Chicago White Sox' general manager Kenny Williams talks during baseball spring training Wednesday, Feb. 20, 2008, in Tucson, Ariz. (AP Photo/M. Spencer Green)

“Stay out of White Sox business!” – a phrase that has become synonymous with Sox, Executive VP, Kenny Williams back from his GM days. Apparently, Kenny wants to make it clear that he’s still in charge and Rick Hahn reports to him. I think Kenny is having Theo envy, stick with me on this.

Let’s be honest, up until Hahn headed out of town a few weeks ago on a scouting trip to the Dominican Republic, Williams was barely a blip on the radar. Knowing that Williams’ ego can barely fit in a room with anyone, I think he’s upset that Theo Epstein gets all the press with the Cubs.

The press coverage of the front offices of both teams has been at polar opposites since Epstein/Jed Hoyer took jobs with the Cubs and Hahn has taken over as GM for the Sox. Hahn gets all the attention from the press for the Sox good or bad, and Epstein gets all the press for the Cubs, in fact, I barely ever hear Hoyer’s name in regards to moves or decisions from the Cubs.

As the story has unraveled over the last weeks from the Southside it kind of all became clear to me that perhaps the issues with everything White Sox since 2005 is Williams. The more and more I hear Williams talk it brings me back to the infamous Jerry and Jimmy relationship back in the Dallas Cowboys’ heyday. Jerry Jones basically fired Jimmy Johnson because he wanted all the credit for the team, good or bad; he wanted all the media attention and could not stand Johnson being in the limelight. That’s basically the same situation on the Southside of town.

Hahn was listed as the Top GM candidate slated to go elsewhere in 2013 if Williams didn’t receive a promotion or retire, but Jerry Reinsdorf recognized this and promoted both Williams and Hahn.

I do recall, and I’m paraphrasing this, that Williams was quoted when the promotions took place, “this is Rick Hahn’s team to run…” Oh what a difference a few years makes and how “Guillen-esque” it was of Williams to “take blame” for the team’s current state.

That leads me to my next point, perhaps Ozzie Guillen was never the problem at all, and the problem has always been Williams, the one consistent through all this. I mean, how could it not? Ozzie begged Williams to give him a team with the make up of the 2005 team over and over again. Let’s not wait for the homer to win a game, let’s have high .OBP guys that can take two bases on a single with a slugger or two in the middle of the line-up. Instead, Williams kept bringing in older and older veterans to try and add power to a line-up that by the time Guillen quit was as far removed from the 2005 World Series team as any team could have been.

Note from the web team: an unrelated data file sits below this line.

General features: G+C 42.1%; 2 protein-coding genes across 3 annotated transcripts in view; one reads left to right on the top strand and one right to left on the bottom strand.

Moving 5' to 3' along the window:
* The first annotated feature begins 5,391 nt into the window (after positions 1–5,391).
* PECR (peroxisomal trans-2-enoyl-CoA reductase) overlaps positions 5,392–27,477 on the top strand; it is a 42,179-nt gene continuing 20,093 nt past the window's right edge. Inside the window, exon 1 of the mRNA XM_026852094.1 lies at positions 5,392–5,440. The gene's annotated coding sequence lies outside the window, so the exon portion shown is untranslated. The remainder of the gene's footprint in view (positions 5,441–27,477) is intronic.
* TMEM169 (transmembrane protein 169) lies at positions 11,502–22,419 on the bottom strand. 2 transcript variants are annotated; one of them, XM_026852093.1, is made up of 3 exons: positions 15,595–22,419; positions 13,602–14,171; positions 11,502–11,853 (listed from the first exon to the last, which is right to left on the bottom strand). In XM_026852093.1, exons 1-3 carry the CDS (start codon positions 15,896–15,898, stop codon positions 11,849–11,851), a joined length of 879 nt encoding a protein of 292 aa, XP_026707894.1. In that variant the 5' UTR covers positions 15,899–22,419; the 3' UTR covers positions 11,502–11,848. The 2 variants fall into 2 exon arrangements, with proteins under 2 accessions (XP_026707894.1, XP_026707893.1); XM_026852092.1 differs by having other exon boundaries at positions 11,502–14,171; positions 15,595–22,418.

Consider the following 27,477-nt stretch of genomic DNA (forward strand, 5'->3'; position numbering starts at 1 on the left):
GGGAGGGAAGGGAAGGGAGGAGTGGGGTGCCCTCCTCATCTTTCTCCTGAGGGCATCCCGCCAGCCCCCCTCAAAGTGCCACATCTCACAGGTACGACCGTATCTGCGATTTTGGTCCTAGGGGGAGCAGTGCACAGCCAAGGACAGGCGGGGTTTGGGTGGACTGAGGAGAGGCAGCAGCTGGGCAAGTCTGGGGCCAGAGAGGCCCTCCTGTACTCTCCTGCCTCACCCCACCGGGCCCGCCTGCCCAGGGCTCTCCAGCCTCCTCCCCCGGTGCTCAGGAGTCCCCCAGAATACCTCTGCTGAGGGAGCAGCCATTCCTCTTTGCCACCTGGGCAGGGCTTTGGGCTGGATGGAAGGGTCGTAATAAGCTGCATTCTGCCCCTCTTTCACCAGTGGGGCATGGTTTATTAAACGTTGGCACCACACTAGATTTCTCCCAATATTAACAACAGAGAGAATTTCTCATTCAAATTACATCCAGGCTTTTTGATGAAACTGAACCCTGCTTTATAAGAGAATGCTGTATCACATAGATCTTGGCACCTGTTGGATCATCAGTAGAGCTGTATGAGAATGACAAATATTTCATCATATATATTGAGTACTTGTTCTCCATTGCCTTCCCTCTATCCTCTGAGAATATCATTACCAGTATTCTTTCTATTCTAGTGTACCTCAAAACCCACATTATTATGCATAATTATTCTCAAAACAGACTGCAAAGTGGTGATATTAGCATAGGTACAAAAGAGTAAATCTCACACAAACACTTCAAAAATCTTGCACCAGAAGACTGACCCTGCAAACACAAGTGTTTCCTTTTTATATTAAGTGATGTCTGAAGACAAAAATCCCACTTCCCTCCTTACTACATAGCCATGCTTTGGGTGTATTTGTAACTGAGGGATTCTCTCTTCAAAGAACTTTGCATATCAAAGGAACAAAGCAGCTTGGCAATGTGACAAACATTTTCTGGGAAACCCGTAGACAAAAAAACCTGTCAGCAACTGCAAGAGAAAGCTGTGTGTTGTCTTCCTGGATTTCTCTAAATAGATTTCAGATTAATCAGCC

Ozzie is not completely innocent or should I say his family is not, with the kids tweeting things that should have never been tweeted, but perhaps they too had become frustrated with the situation that their Dad was going suffering through the last few years of his existence on the South side.

Then, instead of getting a “real” manager to take Guillen’s place, the Sox hire Robin Ventura, an ex-player with no professional coaching experience at all. Williams basically hired a puppet that would give him very little grief while he was GM of the team. One of the more selfish decisions I’ve ever seen as a fan, but Williams used the Reinsdorf’s “loyalty” issue to get him to approve the move. Way to buck the system Kenny!

Why would you bring in a manager with no coaching experience if you truly wanted to compete, you wouldn’t. No matter whom you surround them with it comes down to the manager making the decisions, and Ventura is not very good.

Back to ’05 for a moment… while Williams gets a lot of the credit for 2005 lets not look past that the Sox farm system was ranked #1 in 2000, a nucleus that was built from Ron Schueler, who was a special adviser to Williams through 2002. Yes, Williams did make some moves that worked out well in 2005, but a lot of what was on that team was courtesy of Schueler.

When I look at all of this information I can’t help but feel that its time for Williams to go, to go elsewhere and try his baseball expertise on another club or lack there of. The best move the Sox could make at the trading deadline would be to trade Williams to Toronto for Mark Buehrle, the player he thought was “too old” to pitch effectively.